History of Virtualization

        Everyone is doing it but when exactly did it start?

        As a technology, virtualization is not so “new”. It’s about 36 year old and was first developed in the 1960s to partition large, mainframe hardware for better hardware utilization. IBM found a way to logically partition mainframe computers into seperate virtual machines. Virtualization allowed mainframes to multitask multiple applications and processes at the same time.

        In 1980s and 1990s, virtualization was abandoned for the inexpensive x86 servers. The broad adoption of Windows and the emergence of Linux as server operating systems in the 1990s established x86 servers as the industry standard. The growth in x86 server led to new IT infrastructure and operational challenges such as:

        Low Utilization.
        Typically a server only utilizes about 10% or its total capacity and at times only 3% of the server is utilized. Organizations would typically run one application per server to avoid the risk of one application affecting performance on another on the same server.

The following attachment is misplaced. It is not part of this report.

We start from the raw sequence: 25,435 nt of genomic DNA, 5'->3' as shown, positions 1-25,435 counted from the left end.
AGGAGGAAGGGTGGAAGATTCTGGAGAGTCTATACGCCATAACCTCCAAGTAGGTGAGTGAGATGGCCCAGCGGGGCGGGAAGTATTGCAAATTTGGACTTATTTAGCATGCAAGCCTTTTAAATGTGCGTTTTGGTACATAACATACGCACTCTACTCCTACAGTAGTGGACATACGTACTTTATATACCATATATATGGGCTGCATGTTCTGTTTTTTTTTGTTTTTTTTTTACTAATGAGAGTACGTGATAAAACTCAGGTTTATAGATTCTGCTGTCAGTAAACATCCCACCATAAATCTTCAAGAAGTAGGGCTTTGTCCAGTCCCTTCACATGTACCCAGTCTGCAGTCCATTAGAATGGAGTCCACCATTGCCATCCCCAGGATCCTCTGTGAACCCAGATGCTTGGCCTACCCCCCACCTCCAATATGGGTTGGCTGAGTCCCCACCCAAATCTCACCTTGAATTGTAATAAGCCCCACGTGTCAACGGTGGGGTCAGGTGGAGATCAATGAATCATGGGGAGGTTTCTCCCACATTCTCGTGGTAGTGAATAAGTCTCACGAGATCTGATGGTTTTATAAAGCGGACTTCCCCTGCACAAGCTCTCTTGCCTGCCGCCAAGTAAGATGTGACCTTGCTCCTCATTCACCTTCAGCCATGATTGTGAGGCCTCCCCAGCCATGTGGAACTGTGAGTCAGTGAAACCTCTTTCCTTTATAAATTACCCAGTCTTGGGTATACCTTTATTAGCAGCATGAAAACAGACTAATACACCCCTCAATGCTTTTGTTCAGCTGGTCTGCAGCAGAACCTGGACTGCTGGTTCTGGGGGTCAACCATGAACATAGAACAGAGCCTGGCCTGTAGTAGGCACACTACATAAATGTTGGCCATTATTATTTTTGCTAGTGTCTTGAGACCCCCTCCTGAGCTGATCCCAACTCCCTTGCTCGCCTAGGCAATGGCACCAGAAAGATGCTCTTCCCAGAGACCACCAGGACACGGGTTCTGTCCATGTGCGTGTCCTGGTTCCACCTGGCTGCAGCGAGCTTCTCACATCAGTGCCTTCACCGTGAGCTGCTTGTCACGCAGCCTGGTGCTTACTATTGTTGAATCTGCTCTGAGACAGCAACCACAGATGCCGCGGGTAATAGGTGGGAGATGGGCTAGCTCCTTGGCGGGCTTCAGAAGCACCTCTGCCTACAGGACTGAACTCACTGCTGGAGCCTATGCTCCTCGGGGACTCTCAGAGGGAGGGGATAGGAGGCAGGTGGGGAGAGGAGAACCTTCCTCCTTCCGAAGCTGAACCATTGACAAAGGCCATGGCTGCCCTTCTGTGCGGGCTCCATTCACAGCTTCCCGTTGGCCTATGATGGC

Increased Physical Infrastructure Costs
        The increasing business operational costs to support growing physical infrastructure skyrocketed over the years. Most computing infrastructure need to remain active constantly which results in high power consumption and costs that doesn’t depend on utilization levels.

        Increased IT Management Costs.
        With more complex IT environments, came the need for more IT admins. Organizations spent a great deal of time and resources on managing servers leading to the need for more IT professionals to take care of the maintenance tasks.

        Insufficient Disaster Protection.
        Downtime was not as easily preventable in physical IT infrastructures. Organizations were increasingly affected by the downtime of critical server applications and inaccessibility of critical end user desktops. From a more extreme perspective, the recent rise in threat of security attacks, natural disasters, and terrorism this has rose interest from business owners making them wonder how secure is their data?

        The recent increase in virtualization improved efficiency, utliziation and scalability of IT resources. By eliminating one server per application model, businesses were able to cut operation costs and decrease energy used. IT adminstration would no longer spend most of their time managing and instead innovating.

        This is just a short background on this “new” IT industry trend… the rest is history ;)

        Source: VMware

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